‘All Rhetoric and No Action’: Oil Giants Spent $1 Billion on Climate Lobbying and Ads Since Paris Pact, Says Report

climate policy grades for five major oil companies

A new report by a British think tank estimates that since the 2015 Paris Agreement, the world’s five largest listed oil and gas companies spent more than $1 billion lobbying to prevent climate change regulations while also running public relations campaigns aimed at maintaining public support for climate action.

Combined, the companies spend roughly $200 million a year pushing to delay or alter climate and energy rules, particularly in the U.S. — while spending $195 million a year “on branding campaigns that suggest they support an ambitious climate agenda,” according to InfluenceMap, a UK-based non-profit that researches how corporations influence climate policy.

InfluenceMap cites as an example ExxonMobil’s heavily-touted algae-biofuels research, which the oil giant says “offers some of the greatest promise for next-generation biofuels” with significant climate benefits and has made it the focus of its “The Tiny Organism” ad campaign.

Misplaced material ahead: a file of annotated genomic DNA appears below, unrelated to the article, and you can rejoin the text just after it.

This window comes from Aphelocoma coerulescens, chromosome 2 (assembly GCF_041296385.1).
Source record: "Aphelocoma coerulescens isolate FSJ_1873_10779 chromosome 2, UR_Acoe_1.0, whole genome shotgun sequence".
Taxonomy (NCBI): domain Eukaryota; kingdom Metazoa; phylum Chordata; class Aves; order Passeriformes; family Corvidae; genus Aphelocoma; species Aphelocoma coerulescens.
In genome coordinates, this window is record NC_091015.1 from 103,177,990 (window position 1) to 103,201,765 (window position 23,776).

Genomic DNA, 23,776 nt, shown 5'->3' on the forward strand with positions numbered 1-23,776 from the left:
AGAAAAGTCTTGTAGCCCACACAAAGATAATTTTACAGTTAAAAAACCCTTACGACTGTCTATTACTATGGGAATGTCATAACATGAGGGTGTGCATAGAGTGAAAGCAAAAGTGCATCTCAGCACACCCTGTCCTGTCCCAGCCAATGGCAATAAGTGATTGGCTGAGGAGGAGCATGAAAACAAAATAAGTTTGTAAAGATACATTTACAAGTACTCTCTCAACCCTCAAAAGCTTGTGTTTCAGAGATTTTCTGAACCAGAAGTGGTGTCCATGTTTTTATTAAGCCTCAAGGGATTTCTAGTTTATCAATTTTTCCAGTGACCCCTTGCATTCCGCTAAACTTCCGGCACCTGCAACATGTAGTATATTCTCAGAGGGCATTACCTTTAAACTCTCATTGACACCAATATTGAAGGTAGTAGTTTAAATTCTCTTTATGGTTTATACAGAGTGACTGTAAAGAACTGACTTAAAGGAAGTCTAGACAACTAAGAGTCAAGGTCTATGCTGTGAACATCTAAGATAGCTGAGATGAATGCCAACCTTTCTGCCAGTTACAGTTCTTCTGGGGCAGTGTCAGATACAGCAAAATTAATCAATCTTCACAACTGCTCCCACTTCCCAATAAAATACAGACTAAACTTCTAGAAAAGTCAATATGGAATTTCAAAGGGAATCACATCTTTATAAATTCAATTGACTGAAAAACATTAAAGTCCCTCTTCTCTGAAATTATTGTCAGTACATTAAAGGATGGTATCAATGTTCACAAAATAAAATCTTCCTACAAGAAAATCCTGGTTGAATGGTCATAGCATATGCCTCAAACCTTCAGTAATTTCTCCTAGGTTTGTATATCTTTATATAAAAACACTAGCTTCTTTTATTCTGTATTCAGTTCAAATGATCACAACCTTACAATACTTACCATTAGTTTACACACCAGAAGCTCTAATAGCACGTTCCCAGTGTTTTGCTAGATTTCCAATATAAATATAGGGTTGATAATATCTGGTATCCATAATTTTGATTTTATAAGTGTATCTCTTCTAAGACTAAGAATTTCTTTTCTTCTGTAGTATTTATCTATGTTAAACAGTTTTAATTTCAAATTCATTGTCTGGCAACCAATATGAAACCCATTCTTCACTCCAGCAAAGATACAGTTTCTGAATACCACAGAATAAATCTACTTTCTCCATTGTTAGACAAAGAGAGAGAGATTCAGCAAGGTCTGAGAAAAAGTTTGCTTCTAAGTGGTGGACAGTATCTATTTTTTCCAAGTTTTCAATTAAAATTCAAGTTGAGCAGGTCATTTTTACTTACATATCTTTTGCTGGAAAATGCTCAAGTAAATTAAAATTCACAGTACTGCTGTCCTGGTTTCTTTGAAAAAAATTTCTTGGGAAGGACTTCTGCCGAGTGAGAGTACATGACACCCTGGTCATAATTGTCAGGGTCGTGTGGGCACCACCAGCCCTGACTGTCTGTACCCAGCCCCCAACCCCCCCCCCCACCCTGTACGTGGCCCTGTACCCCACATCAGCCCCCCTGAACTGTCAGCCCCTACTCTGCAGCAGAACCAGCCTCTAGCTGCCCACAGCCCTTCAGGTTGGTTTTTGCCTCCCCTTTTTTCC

InfluenceMap notes that “detailed disclosures from the company show its goal of 10,000 barrels of bio-fuel a day would equate to only 0.2 percent of its current refinery capacity.”

Oil majors are projecting themselves as key players in the energy transition while lobbying to delay, weaken, or oppose meaningful climate policy,” Edward Collins, author of the new report, said in a statement. “They advocate gradual implementation of market-based and technological climate solutions, but the latest [United Nations Intergovernmental Panel on Climate Change] report makes clear that urgent policy action and limitations on fossil fuel use are needed to avoid dangerous climate change.” MORE

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